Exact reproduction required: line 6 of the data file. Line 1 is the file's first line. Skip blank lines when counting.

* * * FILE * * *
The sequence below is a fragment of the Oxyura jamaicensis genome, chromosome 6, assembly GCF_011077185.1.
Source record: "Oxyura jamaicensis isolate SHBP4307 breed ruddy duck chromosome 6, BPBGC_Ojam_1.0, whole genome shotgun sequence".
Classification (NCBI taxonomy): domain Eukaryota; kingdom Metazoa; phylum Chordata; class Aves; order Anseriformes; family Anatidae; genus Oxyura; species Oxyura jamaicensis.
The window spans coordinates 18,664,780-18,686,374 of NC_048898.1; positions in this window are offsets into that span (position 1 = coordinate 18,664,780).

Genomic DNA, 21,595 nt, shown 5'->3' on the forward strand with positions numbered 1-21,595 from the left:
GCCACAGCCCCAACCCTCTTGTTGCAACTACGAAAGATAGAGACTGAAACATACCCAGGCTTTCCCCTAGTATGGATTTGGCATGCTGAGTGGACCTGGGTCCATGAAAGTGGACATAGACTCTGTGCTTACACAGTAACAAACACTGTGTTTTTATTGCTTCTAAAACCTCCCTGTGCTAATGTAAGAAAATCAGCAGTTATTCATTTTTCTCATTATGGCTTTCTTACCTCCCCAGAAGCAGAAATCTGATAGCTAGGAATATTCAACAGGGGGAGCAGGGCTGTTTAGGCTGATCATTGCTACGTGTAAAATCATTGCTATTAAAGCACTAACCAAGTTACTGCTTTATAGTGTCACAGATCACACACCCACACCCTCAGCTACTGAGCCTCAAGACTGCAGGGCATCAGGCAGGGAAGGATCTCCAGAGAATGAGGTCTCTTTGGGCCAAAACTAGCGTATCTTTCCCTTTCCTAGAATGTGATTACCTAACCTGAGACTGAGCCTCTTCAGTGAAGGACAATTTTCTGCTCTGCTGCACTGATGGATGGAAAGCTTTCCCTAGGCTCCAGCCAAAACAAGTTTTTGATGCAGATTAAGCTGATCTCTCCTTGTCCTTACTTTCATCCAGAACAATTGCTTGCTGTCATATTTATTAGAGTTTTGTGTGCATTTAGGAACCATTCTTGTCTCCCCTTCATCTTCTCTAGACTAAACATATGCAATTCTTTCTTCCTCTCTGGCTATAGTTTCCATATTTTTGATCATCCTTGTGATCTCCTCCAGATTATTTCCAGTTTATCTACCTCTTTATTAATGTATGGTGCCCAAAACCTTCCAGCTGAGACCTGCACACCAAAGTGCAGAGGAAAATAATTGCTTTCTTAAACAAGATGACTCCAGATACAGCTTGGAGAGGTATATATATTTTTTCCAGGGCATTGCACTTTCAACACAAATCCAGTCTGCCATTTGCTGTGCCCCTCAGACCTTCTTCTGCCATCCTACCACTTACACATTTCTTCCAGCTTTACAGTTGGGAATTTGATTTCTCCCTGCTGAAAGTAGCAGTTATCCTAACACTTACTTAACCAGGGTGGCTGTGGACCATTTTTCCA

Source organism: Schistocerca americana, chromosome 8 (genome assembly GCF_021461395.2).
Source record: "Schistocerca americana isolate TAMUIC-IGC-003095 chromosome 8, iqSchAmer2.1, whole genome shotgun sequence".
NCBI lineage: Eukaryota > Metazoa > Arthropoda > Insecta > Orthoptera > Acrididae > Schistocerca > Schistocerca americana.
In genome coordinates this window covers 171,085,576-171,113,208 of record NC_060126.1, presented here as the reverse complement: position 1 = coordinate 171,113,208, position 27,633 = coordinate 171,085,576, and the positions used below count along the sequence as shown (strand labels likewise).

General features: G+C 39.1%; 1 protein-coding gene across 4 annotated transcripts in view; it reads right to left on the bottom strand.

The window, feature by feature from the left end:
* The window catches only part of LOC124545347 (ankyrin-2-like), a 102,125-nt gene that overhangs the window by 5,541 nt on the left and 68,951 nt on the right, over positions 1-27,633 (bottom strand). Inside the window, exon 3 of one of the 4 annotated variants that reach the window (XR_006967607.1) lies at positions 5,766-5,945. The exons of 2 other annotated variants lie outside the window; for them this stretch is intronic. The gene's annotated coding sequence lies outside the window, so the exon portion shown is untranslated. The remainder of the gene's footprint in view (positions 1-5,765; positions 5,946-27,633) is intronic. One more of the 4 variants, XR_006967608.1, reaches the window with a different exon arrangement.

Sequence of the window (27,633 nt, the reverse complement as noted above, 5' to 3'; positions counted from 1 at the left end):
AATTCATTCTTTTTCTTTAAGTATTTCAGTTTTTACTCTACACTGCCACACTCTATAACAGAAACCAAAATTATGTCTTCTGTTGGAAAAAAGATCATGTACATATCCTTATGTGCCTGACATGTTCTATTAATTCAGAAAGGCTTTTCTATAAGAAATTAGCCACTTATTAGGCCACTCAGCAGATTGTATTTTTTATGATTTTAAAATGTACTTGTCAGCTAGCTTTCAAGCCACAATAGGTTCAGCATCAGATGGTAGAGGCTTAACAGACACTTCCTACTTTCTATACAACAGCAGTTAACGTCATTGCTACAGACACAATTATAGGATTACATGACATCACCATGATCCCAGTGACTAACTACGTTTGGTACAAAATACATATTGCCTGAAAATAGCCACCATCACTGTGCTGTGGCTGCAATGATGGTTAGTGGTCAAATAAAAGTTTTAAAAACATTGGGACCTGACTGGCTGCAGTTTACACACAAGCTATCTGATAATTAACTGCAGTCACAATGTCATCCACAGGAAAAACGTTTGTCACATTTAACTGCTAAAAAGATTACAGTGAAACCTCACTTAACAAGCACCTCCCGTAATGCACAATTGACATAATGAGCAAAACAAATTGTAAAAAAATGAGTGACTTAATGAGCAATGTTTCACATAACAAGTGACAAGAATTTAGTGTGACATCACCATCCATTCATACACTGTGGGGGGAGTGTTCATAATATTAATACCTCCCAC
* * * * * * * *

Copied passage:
GCCACAGCCCCAACCCTCTTGTTGCAACTACGAAAGATAGAGACTGAAACATACCCAGGCTTTCCCCTAGTATGGATTTGGCATGCTGAGTGGACCTGGGTCCATGAAAGTGGACATAGACTCTGTGCTTACACAGTAACAAACACTGTGTTTTTATTGCTTCTAAAACCTCCCTGTGCTAATGTAAGAAAATCAGCAGTTATTCATTTTTCTCATTATGGCTTTCTTACCTCCCCAGAAGCAGAAATCTGATAGCTAGGAATATTCAACAGGGGGAGCAGGGCTGTTTAGGCTGATCATTGCTACGTGTAAAATCATTGCTATTAAAGCACTAACCAAGTTACTGCTTTATAGTGTCACAGATCACACACCCACACCCTCAGCTACTGAGCCTCAAGACTGCAGGGCATCAGGCAGGGAAGGATCTCCAGAGAATGAGGTCTCTTTGGGCCAAAACTAGCGTATCTTTCCCTTTCCTAGAATGTGATTACCTAACCTGAGACTGAGCCTCTTCAGTGAAGGACAATTTTCTGCTCTGCTGCACTGATGGATGGAAAGCTTTCCCTAGGCTCCAGCCAAAACAAGTTTTTGATGCAGATTAAGCTGATCTCTCCTTGTCCTTACTTTCATCCAGAACAATTGCTTGCTGTCATATTTATTAGAGTTTTGTGTGCATTTAGGAACCATTCTTGTCTCCCCTTCATCTTCTCTAGACTAAACATATGCAATTCTTTCTTCCTCTCTGGCTATAGTTTCCATATTTTTGATCATCCTTGTGATCTCCTCCAGATTATTTCCAGTTTATCTACCTCTTTATTAATGTATGGTGCCCAAAACCTTCCAGCTGAGACCTGCACACCAAAGTGCAGAGGAAAATAATTGCTTTCTTAAACAAGATGACTCCAGATACAGCTTGGAGAGGTATATATATTTTTTCCAGGGCATTGCACTTTCAACACAAATCCAGTCTGCCATTTGCTGTGCCCCTCAGACCTTCTTCTGCCATCCTACCACTTACACATTTCTTCCAGCTTTACAGTTGGGAATTTGATTTCTCCCTGCTGAAAGTAGCAGTTATCCTAACACTTACTTAACCAGGGTGGCTGTGGACCATTTTTCCA